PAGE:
Kume Sekkei founder Gonkuro Kume studied architecture in the modern rationalism style in Germany and the U.K. during the 1920s. As an architect, he created rich, practical spaces during the dawn of modern architecture in Japan.
Gonkuro's uniqueness lay in the integration of design and technology. He earned his Ph.D. for the study of the Kume-style Earthquake Resistant Wooden Structure, which combines the traditional wooden architecture of Japan with Western rationalism. His rationalism eventually led to the establishment of a firm of specialists with architects at the core.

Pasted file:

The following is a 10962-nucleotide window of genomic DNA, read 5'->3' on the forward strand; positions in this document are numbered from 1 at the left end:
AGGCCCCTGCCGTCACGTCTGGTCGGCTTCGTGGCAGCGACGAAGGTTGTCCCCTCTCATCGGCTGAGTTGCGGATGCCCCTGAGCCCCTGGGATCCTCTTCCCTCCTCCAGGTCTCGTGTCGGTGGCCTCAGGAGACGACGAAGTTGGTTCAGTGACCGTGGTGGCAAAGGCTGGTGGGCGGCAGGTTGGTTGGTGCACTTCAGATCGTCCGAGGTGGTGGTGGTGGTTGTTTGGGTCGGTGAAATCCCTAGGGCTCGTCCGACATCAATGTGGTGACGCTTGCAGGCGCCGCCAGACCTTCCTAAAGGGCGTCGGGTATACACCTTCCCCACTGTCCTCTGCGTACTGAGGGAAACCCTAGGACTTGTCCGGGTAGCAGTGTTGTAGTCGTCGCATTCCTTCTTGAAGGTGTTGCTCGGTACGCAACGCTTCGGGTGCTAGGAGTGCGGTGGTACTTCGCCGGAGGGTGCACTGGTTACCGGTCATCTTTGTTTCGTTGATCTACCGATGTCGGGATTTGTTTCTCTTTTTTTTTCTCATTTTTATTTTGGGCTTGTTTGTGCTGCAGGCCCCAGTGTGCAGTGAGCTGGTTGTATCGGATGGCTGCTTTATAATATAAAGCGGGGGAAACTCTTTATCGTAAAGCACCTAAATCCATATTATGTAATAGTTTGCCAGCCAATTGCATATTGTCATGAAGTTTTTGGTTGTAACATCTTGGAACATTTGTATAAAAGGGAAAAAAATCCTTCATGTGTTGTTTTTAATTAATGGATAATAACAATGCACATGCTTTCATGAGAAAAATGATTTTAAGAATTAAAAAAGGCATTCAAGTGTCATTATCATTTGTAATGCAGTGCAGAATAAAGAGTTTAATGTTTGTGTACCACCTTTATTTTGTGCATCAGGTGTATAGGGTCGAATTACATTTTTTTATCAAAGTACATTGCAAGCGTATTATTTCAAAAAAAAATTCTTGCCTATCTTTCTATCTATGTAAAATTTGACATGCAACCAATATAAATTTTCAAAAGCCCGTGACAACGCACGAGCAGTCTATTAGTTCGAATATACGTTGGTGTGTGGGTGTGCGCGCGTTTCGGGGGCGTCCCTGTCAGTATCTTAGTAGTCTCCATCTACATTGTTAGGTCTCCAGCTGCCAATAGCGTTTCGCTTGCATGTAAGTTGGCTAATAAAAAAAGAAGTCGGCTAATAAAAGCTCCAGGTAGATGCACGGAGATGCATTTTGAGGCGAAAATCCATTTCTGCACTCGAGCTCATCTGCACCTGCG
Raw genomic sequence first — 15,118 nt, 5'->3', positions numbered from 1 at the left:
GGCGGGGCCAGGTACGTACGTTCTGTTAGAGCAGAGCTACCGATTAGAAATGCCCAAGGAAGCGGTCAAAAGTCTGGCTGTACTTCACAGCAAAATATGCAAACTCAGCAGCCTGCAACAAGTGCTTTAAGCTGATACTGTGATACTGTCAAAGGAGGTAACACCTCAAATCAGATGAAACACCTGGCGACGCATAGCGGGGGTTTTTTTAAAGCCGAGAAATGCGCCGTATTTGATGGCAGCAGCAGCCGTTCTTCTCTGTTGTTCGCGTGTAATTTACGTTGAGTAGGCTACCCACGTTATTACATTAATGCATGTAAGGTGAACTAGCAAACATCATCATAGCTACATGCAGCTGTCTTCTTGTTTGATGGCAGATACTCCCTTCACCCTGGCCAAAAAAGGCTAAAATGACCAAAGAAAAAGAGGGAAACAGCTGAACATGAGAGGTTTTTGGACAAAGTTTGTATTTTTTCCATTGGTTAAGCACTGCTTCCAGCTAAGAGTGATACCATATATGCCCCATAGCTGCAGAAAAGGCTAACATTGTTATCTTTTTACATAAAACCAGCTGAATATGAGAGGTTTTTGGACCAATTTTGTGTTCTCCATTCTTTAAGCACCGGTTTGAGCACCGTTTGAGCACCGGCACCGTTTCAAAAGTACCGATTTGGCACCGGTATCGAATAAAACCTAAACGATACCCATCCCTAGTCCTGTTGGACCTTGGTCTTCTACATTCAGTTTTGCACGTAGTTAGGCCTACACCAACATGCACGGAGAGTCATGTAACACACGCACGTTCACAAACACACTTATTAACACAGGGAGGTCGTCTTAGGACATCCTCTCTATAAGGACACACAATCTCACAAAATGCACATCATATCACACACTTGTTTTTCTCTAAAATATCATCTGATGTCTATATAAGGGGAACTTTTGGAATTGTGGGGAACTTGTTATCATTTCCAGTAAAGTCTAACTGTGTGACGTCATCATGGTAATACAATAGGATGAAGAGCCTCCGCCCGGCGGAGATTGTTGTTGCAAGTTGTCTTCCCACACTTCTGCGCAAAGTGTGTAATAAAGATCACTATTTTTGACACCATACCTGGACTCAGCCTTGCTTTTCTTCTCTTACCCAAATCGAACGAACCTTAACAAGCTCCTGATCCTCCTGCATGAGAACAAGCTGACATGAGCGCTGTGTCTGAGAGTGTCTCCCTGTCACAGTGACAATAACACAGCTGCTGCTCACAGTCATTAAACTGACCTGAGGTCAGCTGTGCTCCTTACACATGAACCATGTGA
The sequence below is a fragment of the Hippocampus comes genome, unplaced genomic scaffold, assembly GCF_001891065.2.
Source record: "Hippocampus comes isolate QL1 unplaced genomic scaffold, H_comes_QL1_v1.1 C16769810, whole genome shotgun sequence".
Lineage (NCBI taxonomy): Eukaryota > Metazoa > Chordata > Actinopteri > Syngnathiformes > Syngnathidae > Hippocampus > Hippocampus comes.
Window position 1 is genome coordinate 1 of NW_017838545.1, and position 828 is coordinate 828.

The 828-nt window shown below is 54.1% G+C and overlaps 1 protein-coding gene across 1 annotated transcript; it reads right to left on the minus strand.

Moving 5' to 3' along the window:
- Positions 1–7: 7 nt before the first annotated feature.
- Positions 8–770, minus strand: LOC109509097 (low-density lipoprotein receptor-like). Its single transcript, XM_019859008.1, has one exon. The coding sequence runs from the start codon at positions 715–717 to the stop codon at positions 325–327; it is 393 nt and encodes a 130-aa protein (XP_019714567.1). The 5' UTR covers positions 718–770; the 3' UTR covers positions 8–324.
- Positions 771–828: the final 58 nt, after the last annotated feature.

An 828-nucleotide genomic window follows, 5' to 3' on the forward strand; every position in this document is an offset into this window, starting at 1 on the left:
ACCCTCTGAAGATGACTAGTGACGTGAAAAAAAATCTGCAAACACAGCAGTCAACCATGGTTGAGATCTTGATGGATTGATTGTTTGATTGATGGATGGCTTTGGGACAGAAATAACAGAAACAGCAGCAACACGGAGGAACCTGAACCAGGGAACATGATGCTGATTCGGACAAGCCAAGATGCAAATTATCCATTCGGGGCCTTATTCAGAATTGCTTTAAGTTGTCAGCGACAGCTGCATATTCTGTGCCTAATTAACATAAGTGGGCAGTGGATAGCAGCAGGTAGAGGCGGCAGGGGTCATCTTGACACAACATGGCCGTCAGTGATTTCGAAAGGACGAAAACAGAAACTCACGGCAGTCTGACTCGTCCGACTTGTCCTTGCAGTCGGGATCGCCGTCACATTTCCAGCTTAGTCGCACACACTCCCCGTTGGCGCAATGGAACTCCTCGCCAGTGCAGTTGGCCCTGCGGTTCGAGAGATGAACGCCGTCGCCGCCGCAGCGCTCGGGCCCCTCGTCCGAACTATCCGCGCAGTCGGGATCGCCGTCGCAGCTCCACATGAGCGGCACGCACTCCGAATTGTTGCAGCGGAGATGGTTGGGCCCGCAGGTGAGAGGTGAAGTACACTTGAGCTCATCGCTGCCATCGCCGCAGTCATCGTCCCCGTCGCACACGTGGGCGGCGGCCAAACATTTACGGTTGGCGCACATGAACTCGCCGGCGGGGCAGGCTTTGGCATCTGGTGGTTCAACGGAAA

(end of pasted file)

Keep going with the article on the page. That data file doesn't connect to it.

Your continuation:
During Japan's recovery from the World War II, Kume Sekkei began with standardized designs for public housing, which later became a prototype of collective housing. Through these initiatives in creating residential space, Kume Sekkei made a remarkable contribution to community development and urban planning in Japan.
The rational spirit that seeks to integrate design and technology, the viewing of architecture as the interface between people and their environment, and the inquiring mind that seeks to create rich spaces—all of these attributes remain with Kume Sekkei today, as the fundamental philosophy on which architectural designs are created.